Consumer Vulnerability and Behavioral Biases
A wealth of evidence shows that individuals are biased and firms can often exploit consumers' behavioral biases in their contract designs. In this paper, we study how vulnerable biased individuals are to their own behavioral biases in market equilibrium, and focus on the role of risk aversion and intertemporal elasticity of substitution (IES). We measure consumer vulnerability by the percentage loss in a consumer's equilibrium certainty equivalent from a market with non-biased consumers to that with biased ones. We examine several important behavioral biases that have been extensively studied in the literature, including the impact of biased beliefs (either over- or under-confidence) in an insurance market, the impact of present bias and naïveté about present bias in a dynamic model of credit contract design, the impact of projection bias about habit formation, and the impact of expectation-based loss aversion on an investor's portfolio choice. We show that consumer vulnerability to all four commonly studied behavioral biases has a non-monotonic relationship with risk aversion or IES. This is in striking contrast to the deviations in the equilibrium allocations from the rational benchmark, which are often monotonic to the risk aversion or IES. We also consider a setting of biased agents with Epstein-Zin preferences to isolate the effect of risk aversion from that of IES.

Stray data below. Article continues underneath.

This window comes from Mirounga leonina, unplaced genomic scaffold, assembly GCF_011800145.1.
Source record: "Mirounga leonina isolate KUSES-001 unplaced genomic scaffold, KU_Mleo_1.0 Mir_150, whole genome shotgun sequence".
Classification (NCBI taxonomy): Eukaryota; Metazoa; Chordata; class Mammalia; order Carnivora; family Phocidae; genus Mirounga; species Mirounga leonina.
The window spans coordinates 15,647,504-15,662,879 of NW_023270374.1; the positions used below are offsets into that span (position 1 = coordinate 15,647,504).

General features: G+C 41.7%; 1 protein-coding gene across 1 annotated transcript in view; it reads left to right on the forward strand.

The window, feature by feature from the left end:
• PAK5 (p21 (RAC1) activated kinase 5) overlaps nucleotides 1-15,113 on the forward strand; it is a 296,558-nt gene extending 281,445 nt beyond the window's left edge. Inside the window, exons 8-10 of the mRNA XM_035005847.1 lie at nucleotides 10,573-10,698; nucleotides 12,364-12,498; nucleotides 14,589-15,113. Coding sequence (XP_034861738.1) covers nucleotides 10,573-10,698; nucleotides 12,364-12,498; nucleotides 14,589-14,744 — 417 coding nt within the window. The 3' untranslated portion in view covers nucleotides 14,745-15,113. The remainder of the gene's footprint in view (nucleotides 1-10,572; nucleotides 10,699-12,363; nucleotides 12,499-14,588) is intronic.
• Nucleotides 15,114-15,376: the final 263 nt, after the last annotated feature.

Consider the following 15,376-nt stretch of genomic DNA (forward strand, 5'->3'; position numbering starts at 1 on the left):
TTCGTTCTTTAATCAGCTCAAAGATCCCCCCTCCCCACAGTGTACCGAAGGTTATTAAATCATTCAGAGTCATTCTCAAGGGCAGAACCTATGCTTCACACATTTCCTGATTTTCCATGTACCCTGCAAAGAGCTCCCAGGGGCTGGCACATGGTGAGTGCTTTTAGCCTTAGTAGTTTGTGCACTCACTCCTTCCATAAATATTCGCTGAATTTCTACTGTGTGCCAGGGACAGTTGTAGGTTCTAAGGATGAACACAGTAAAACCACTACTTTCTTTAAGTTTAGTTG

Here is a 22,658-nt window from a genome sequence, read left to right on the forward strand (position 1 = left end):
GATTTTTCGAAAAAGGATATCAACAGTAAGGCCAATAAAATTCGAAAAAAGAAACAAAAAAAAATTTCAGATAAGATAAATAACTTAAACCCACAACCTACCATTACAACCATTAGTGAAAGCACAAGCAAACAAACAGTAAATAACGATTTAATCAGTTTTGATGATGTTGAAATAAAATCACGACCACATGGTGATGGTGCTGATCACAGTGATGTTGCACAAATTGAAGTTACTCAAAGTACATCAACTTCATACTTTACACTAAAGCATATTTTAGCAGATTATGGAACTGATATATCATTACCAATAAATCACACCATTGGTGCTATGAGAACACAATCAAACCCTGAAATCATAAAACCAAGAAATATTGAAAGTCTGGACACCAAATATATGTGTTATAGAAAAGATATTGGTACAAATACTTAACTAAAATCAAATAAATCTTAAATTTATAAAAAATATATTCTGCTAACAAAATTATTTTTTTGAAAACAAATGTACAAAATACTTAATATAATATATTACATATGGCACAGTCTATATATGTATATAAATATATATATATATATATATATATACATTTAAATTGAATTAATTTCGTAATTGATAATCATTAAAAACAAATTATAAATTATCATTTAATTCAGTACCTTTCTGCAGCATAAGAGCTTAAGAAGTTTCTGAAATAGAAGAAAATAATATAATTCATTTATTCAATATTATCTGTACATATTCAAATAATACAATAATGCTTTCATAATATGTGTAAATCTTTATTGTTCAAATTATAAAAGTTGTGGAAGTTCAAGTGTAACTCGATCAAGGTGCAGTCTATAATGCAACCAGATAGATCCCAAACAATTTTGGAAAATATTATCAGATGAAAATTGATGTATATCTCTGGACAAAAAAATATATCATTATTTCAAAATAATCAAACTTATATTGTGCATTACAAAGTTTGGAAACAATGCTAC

We thank Michael Grubb and John Quah for useful comments and discussions. We thank Zeyu Xing, Hanyao Zhang, Yangfan Zhou, and Yuxuan Zhu for excellent research assistance. Fang acknowledges the generous financial support from the National Science Foundation through Grant SES-0844845. Wu thanks the National Natural Science Foundation of China (No. 71803003) and the seed fund of the School of Economics, Peking University, for financial support. Any errors are our own. The views expressed herein are those of the authors and do not necessarily reflect the views of the National Bureau of Economic Research.